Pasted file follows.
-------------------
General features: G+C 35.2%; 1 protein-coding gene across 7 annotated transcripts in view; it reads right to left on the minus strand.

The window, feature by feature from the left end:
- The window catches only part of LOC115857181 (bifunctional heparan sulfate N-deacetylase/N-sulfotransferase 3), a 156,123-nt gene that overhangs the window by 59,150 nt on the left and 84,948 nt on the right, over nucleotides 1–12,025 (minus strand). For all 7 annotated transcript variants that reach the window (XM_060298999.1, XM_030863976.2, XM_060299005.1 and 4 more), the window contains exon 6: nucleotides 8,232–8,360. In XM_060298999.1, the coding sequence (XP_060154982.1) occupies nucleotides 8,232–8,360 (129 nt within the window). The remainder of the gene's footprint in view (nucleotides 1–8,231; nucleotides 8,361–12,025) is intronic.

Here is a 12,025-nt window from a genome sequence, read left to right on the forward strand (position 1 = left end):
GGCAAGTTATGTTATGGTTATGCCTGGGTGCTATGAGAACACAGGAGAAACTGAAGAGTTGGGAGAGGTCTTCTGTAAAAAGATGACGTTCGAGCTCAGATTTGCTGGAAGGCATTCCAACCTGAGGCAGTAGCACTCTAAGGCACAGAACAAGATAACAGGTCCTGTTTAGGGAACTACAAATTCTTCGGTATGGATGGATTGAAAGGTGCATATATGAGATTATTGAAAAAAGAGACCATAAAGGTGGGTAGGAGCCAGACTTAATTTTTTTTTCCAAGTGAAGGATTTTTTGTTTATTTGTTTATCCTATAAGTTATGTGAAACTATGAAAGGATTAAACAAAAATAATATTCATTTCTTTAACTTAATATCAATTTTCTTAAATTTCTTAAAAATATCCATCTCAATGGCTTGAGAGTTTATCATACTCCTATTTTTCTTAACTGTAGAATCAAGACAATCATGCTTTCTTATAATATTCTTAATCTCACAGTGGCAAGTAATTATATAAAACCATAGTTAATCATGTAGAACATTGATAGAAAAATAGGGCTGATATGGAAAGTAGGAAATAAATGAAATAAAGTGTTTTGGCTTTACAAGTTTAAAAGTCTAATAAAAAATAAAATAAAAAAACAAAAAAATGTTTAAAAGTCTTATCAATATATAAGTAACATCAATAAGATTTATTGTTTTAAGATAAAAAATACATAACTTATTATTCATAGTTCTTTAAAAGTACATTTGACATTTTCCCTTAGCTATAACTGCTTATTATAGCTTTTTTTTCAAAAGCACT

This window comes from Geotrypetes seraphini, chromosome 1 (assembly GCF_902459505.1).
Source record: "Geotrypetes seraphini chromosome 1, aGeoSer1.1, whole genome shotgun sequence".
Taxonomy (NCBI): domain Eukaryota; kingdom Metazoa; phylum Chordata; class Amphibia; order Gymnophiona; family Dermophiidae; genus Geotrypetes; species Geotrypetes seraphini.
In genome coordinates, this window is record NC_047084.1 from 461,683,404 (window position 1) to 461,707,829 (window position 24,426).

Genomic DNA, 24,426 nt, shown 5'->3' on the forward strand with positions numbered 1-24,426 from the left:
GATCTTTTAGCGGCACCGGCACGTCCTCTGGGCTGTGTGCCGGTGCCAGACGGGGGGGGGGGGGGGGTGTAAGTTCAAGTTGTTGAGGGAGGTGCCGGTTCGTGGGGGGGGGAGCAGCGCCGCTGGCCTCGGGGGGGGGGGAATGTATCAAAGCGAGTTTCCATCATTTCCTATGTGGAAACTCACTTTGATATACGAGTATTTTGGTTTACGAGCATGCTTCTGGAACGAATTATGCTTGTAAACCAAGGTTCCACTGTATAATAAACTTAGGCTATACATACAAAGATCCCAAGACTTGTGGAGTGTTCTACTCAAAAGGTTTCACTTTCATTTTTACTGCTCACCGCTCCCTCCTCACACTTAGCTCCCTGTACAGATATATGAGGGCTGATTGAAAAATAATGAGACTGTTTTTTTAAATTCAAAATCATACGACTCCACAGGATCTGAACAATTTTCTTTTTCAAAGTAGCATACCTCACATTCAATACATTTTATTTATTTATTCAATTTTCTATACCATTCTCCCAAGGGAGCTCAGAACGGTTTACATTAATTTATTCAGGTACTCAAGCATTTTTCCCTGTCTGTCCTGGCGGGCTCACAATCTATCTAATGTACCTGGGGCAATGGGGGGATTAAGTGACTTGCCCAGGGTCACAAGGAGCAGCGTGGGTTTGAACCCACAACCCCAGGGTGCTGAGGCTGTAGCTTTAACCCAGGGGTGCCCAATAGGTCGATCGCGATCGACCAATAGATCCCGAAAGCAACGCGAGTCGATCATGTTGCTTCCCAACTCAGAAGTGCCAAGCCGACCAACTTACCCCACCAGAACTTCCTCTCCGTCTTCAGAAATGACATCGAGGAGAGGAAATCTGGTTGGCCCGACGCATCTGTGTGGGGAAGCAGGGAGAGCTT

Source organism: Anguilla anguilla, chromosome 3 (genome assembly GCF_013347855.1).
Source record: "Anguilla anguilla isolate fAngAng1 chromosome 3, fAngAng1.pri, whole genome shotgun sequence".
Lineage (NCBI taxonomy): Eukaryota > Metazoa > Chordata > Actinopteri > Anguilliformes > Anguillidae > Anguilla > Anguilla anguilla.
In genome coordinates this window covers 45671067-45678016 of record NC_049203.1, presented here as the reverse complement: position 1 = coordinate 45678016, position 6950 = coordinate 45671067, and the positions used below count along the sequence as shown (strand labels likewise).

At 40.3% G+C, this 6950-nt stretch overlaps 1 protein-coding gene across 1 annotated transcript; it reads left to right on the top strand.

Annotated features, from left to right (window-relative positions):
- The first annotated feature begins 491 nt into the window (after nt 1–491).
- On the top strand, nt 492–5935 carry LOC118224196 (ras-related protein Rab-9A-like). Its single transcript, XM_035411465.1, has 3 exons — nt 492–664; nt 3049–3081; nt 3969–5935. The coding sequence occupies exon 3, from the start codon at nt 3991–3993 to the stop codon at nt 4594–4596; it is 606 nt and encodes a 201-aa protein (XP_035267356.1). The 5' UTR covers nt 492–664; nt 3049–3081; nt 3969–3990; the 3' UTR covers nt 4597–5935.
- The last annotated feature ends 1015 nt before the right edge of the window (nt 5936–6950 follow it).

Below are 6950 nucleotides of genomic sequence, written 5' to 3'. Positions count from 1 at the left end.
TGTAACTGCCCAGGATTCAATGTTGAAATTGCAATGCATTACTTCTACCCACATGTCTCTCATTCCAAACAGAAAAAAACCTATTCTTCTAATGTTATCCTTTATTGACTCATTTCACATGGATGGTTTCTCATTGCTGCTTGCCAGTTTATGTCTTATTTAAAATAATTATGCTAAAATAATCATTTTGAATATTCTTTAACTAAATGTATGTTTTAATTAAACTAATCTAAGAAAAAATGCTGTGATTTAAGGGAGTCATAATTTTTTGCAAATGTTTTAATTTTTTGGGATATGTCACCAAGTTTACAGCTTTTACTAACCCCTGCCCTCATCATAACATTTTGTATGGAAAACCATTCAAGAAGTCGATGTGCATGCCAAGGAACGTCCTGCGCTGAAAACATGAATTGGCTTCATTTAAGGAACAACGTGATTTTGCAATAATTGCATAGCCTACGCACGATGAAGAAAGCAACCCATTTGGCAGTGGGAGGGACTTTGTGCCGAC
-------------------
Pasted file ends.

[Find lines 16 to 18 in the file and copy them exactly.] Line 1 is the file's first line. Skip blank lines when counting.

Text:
At 40.3% G+C, this 6950-nt stretch overlaps 1 protein-coding gene across 1 annotated transcript; it reads left to right on the top strand.

Annotated features, from left to right (window-relative positions):
- The first annotated feature begins 491 nt into the window (after nt 1–491).